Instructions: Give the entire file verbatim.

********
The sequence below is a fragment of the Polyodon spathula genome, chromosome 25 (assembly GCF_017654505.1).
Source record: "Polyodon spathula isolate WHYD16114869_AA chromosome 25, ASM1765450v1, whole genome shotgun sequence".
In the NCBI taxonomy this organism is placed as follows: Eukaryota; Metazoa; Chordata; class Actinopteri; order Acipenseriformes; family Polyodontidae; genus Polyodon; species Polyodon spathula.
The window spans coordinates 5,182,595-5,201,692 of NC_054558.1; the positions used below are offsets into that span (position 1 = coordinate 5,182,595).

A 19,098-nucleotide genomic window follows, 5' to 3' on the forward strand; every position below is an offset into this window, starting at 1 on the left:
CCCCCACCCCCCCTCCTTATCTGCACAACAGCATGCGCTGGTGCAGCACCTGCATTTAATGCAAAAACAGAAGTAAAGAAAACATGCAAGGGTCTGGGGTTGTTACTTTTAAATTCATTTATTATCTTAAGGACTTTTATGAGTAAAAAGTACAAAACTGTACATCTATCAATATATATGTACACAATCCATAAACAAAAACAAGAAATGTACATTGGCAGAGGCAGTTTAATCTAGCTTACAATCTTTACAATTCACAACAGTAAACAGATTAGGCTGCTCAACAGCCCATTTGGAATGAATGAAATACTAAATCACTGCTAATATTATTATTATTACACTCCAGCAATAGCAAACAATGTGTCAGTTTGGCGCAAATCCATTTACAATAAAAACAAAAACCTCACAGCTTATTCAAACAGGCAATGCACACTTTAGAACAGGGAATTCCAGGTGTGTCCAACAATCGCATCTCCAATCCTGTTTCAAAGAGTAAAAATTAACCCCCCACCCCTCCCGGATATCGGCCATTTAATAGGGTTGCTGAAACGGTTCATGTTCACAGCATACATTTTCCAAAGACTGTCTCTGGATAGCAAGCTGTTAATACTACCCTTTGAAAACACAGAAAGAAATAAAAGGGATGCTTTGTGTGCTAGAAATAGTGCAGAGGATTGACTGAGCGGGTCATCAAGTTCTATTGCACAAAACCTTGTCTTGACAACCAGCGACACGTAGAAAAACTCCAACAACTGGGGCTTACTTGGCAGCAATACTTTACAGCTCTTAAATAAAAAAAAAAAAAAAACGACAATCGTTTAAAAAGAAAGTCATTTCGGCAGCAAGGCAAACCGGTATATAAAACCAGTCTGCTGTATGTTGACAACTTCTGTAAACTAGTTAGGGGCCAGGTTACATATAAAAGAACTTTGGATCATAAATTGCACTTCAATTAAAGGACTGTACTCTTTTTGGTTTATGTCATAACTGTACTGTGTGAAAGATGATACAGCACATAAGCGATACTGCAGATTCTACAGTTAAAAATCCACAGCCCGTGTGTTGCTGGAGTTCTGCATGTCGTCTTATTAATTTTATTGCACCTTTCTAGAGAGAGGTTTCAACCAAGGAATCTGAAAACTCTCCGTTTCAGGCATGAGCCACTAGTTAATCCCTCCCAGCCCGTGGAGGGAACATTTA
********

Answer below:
The sequence below is a fragment of the Polyodon spathula genome, chromosome 25 (assembly GCF_017654505.1).
Source record: "Polyodon spathula isolate WHYD16114869_AA chromosome 25, ASM1765450v1, whole genome shotgun sequence".
In the NCBI taxonomy this organism is placed as follows: Eukaryota; Metazoa; Chordata; class Actinopteri; order Acipenseriformes; family Polyodontidae; genus Polyodon; species Polyodon spathula.
The window spans coordinates 5,182,595-5,201,692 of NC_054558.1; the positions used below are offsets into that span (position 1 = coordinate 5,182,595).

A 19,098-nucleotide genomic window follows, 5' to 3' on the forward strand; every position below is an offset into this window, starting at 1 on the left:
CCCCCACCCCCCCTCCTTATCTGCACAACAGCATGCGCTGGTGCAGCACCTGCATTTAATGCAAAAACAGAAGTAAAGAAAACATGCAAGGGTCTGGGGTTGTTACTTTTAAATTCATTTATTATCTTAAGGACTTTTATGAGTAAAAAGTACAAAACTGTACATCTATCAATATATATGTACACAATCCATAAACAAAAACAAGAAATGTACATTGGCAGAGGCAGTTTAATCTAGCTTACAATCTTTACAATTCACAACAGTAAACAGATTAGGCTGCTCAACAGCCCATTTGGAATGAATGAAATACTAAATCACTGCTAATATTATTATTATTACACTCCAGCAATAGCAAACAATGTGTCAGTTTGGCGCAAATCCATTTACAATAAAAACAAAAACCTCACAGCTTATTCAAACAGGCAATGCACACTTTAGAACAGGGAATTCCAGGTGTGTCCAACAATCGCATCTCCAATCCTGTTTCAAAGAGTAAAAATTAACCCCCCACCCCTCCCGGATATCGGCCATTTAATAGGGTTGCTGAAACGGTTCATGTTCACAGCATACATTTTCCAAAGACTGTCTCTGGATAGCAAGCTGTTAATACTACCCTTTGAAAACACAGAAAGAAATAAAAGGGATGCTTTGTGTGCTAGAAATAGTGCAGAGGATTGACTGAGCGGGTCATCAAGTTCTATTGCACAAAACCTTGTCTTGACAACCAGCGACACGTAGAAAAACTCCAACAACTGGGGCTTACTTGGCAGCAATACTTTACAGCTCTTAAATAAAAAAAAAAAAAAAACGACAATCGTTTAAAAAGAAAGTCATTTCGGCAGCAAGGCAAACCGGTATATAAAACCAGTCTGCTGTATGTTGACAACTTCTGTAAACTAGTTAGGGGCCAGGTTACATATAAAAGAACTTTGGATCATAAATTGCACTTCAATTAAAGGACTGTACTCTTTTTGGTTTATGTCATAACTGTACTGTGTGAAAGATGATACAGCACATAAGCGATACTGCAGATTCTACAGTTAAAAATCCACAGCCCGTGTGTTGCTGGAGTTCTGCATGTCGTCTTATTAATTTTATTGCACCTTTCTAGAGAGAGGTTTCAACCAAGGAATCTGAAAACTCTCCGTTTCAGGCATGAGCCACTAGTTAATCCCTCCCAGCCCGTGGAGGGAACATTTA